A blog about the stars, astronomy gifts, and other starry musings by the folks behind Indigo Night.
by Van Wymelenberg
July 17, 2018
There was that time in my 20s when I rode a freight train across Missouri. At night. A summer storm rolled across the prairie, reaching all across the horizon, dry lightning, great booming sharp-edged cracks of thunder, the air electric and heavy with the coming rain. Then hours of rain and dark! (Miserable.) Then, the air scrubbed clean, the long gray false dawn, a waning moon in slow ascent, and briefly, the morning star. That ride is one of my best possessions.
That was Missouri, but I grew up in Wisconsin, and have always followed the Green Bay Packers, though at a distance from here in Virginia. I might only see three or four nationally broadcast games each year, but I'm paying attention. It connects me to my Dad and brother, those years ago, that time.
OK. Freight trains, GB Packers, morning star. Where the hell is this going? Here is the thing: the Packers quarterback, a brilliant fellow named Aaron Rodgers, is spending time with certain someone: Danica Patrick. If you are alive and not living in a cave and scan the news about the Packers this information will come to you.
This caught my particular attention because the name Danica is from the Czech, and it means "Morning Star." The name is a bit unusual. I love it. Strong and lyrical. I've encountered it a few times here at Indigo, given the nature of what we do.
A quick trip to the Wiki page and we have her birthday and place. I had a look, and yes, Venus was in its morning apparition, and clearly visible, the lead player in a quartet of the ancients: Venus rising east in faint Aquarius, Jupiter southwest in Libra, and Mars with Saturn, leading the procession in Virgo. What a beautiful sky. I think that configuration portends excellence with go-karts. I read that in an old college astronomy text.
We don't have a Beloit horizon, but will, no doubt soon. In the meantime I came across this beautiful Tiffany Store Arch Bridge spanning Turtle Creek just outside of town and we worked it up. Behshad, our lead illustrator, did the render.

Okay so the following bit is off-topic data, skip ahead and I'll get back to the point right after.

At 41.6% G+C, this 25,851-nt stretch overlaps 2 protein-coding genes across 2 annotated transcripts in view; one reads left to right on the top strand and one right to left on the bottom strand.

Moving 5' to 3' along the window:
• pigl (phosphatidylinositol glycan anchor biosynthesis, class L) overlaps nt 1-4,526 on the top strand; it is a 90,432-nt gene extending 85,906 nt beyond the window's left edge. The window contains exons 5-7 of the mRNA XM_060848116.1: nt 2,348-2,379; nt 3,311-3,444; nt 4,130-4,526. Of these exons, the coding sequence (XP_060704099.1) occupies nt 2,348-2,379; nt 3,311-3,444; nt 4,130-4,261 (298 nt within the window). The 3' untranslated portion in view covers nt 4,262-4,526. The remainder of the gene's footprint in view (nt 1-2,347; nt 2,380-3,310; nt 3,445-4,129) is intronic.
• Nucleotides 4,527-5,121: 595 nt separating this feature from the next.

by Grant Johnson
November 20, 2017
Our annual pre-Solstice sale runs from 'Black Friday' through 'Cyber Monday.' That's from the 24th through the 27th November. All orders placed with the following code: Solstice_21 will be discounted 21%.
Note that these orders are for Christmas delivery, and not our usual 3 to 4 days turn-around. You'll have them for Christmas, probably well before Christmas, so not to panic. Order early, and tell your friends.
by Van Wymelenberg
April 28, 2017
Deep overcast last night, no chance for any observation of that whisper thin crescent, but tonight promises to be clear with good seeing across the valley, the air scrubbed clean by last night's rain.
Look for the crescent moon just a little north of west, about 15° above the horizon as night falls, 9:15 to 9:30ish. As it darkens, Mars will show, a ruddy colored star just to the right, close with the Pleiades, the beautiful Taurus open star cluster showing 5 or 6 faint blue stars, naked eye - depending on your eyesight. It's a lovely sight through binoculars if you have a chance. Because of it's position just off the ecliptic it's often close with the moon or planets, and tonight's grouping is with Mars and the crescent moon especially close and beautiful. Have a look. Take your dog for a walk or go out with your spouse and pretend it's high school.
The V shaped group of stars is the Hyades cluster, and the tightly grouped jewel box to the right, the Pleiades. The belt stars or Orion show left, at the edge of the frame. The bright object below the Pleiades is Venus. Tonight's view will be similar... with the moon and Mars positioned center. This image from Eileen Claffy via EarthSky.org.
Across the sky, rising east, brilliant Jupiter continues its slow movement through the Virgo constellation. The star below is Spica; above, Porrima and fainter ZaviJava. Saturn rises with Scorpius around midnight.
The moon will show higher in the sky at nightfall on Saturday – at 18% or so amid stars of Orion (at the upraised sword) and higher still on Sunday, in the embrace of Gemini, about a 27% crescent.